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Call for changes in FDA operations driven by food industry leaders

In a letter to FDA’s commissioner of food and drugs, food industry groups outlined specific steps that the agency should take to ensure food safety and elevate public confidence.

Many sectors rely on the FDA to perform its regulatory role effectively, efficiently, and transparently. Image credit: RitaE | Pixabay

Many sectors rely on the FDA to perform its regulatory role effectively, efficiently, and transparently. Image credit: RitaE | Pixabay

The Consumer Brands Association has joined a coalition of nearly 30 consumer and food industry organisations, among them FMI – The Food Industry Association, to call for constructive changes to the Food & Drug Administration’s (FDA) food program. Troubled by the serious problems highlighted by Politico’s recent reporting on the FDA food program’s organisational structure, governance and performance, the organisations have taken a stand to demand positive change in the agency’s operations.

As such, the groups have written a letter to FDA’s commissioner of food and drugs, to urge structural, governance and performance changes that require more transparency and robust engagement with industry, consumer groups, state associations and other stakeholders.

“All of us depend on the FDA to perform its regulatory role effectively, efficiently and transparently,” the groups noted in the letter. “And every American wants to have confidence in FDA’s ability to do that. We fear public confidence is in jeopardy.”

The letter was written on behalf of organisations that support the food and safety and nutrition mission of the FDA; however, they also represent consumers, the food industry and state food regulators.

The groups made it clear that issues like the lack of fully empowered and expert leaders affects all aspects of the FDA’s food program in a negative way. According to the organisations, these issues are having an adverse impact on the continuing implementation of the Food Safety Modernisation Act (FSMA) and execution of The New Era of Smarter Food Safety blueprint.

Both of these key initiatives depend on all major food program units – the Centre for Food Safety and Applied Nutrition (CFSAN), the Centre for Veterinary Medicine (CVM) and the Office of Regulatory Affairs (ORA) – working together seamlessly with their state partners and with a common strategic direction, clear priorities, sound resource management and internal accountability, the organisations maintain.

“Our industry serves consumers best and is at its most innovative with a proactive FDA that is structured and funded for success,” said Roberta Wagner, VP of regulatory and technical affairs at Arlington, Va.-based Consumer Brands. “We look forward to continuing our work with the agency on its efforts to tackle the food issues of today.”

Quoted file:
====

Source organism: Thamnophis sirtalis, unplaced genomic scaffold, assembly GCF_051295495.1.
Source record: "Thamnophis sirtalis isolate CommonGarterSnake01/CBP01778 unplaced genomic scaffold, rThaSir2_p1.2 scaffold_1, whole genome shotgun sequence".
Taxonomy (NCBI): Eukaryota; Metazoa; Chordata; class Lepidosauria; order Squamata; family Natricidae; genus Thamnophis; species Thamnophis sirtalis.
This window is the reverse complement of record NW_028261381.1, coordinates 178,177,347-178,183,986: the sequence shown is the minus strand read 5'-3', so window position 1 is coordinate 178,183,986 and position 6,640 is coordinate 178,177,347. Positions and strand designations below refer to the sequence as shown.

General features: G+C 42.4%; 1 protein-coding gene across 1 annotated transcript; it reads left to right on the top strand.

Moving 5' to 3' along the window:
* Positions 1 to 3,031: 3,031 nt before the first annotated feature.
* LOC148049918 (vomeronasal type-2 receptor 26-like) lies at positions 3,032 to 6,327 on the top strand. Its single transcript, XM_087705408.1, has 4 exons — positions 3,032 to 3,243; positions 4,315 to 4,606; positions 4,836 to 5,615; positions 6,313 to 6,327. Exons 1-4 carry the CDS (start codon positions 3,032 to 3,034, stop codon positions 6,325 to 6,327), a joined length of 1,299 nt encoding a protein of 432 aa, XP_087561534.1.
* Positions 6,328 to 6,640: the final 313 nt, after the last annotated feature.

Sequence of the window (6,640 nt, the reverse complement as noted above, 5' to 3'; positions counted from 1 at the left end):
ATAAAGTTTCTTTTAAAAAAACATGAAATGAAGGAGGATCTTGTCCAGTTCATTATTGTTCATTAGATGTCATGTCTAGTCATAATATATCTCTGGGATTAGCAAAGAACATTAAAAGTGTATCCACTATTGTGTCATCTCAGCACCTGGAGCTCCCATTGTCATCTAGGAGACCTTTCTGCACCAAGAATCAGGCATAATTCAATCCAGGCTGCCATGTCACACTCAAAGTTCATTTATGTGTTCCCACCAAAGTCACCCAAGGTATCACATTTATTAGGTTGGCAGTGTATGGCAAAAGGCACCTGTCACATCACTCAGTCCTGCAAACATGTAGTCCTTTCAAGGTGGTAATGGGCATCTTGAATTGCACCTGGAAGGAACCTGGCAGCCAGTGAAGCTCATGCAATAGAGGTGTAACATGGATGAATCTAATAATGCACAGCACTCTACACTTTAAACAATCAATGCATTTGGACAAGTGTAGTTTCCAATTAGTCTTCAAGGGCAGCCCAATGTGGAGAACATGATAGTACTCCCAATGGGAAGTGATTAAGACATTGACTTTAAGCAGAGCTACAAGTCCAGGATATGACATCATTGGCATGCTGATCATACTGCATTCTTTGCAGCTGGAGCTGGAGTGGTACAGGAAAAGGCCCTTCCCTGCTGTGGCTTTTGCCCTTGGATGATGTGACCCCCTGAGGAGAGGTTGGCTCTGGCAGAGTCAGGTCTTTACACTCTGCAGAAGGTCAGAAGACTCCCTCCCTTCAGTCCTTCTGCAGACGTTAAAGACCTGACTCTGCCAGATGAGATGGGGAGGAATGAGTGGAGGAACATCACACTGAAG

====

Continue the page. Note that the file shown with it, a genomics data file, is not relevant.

In the letter, the groups outlined specific steps that the agency should take to ensure the successful delivery of its critical food mission on behalf of public health and to elevate public confidence. These include the immediate unifying of the FDA’s food program under a deputy commissioner for foods, who would serve as a full-time senior leader tasked with boosting internal accountability and external two-way communication with stakeholders.

The organisations also asked for transparent accounting of FDA expenditures on FSMA implementation to help project future funding needs.

Along with Consumer Brands and FMI, signatories to the letter were Antibiotic Resistance Action Center, George Washington University, the Center for Biological Diversity, the Center for Food Safety, the Center for Science in the Public Interest, the Consumer Federation of America, Consumer Reports, Defend Our Health, Earthjustice, the Environmental Defence Fund, the Environmental Working Group, Friends of the Earth, Healthy Babies Bright Futures, John Hopkins Centre for a Livable Future, Lexicon of Sustainability, Natural Resources Defence Council, STOP Foodborne Illness, American Bakers Association, American Frozen Food Institute, Corn Refiners Association, Council for Responsible Nutrition, Global Cold Chain Alliance, International Fresh Produce Association, National Association of Chemical Distributors, National Confectioners Association, National Fisheries Institute, North American Millers’ Association, Western Growers, and the Association of Food and Drug Officials.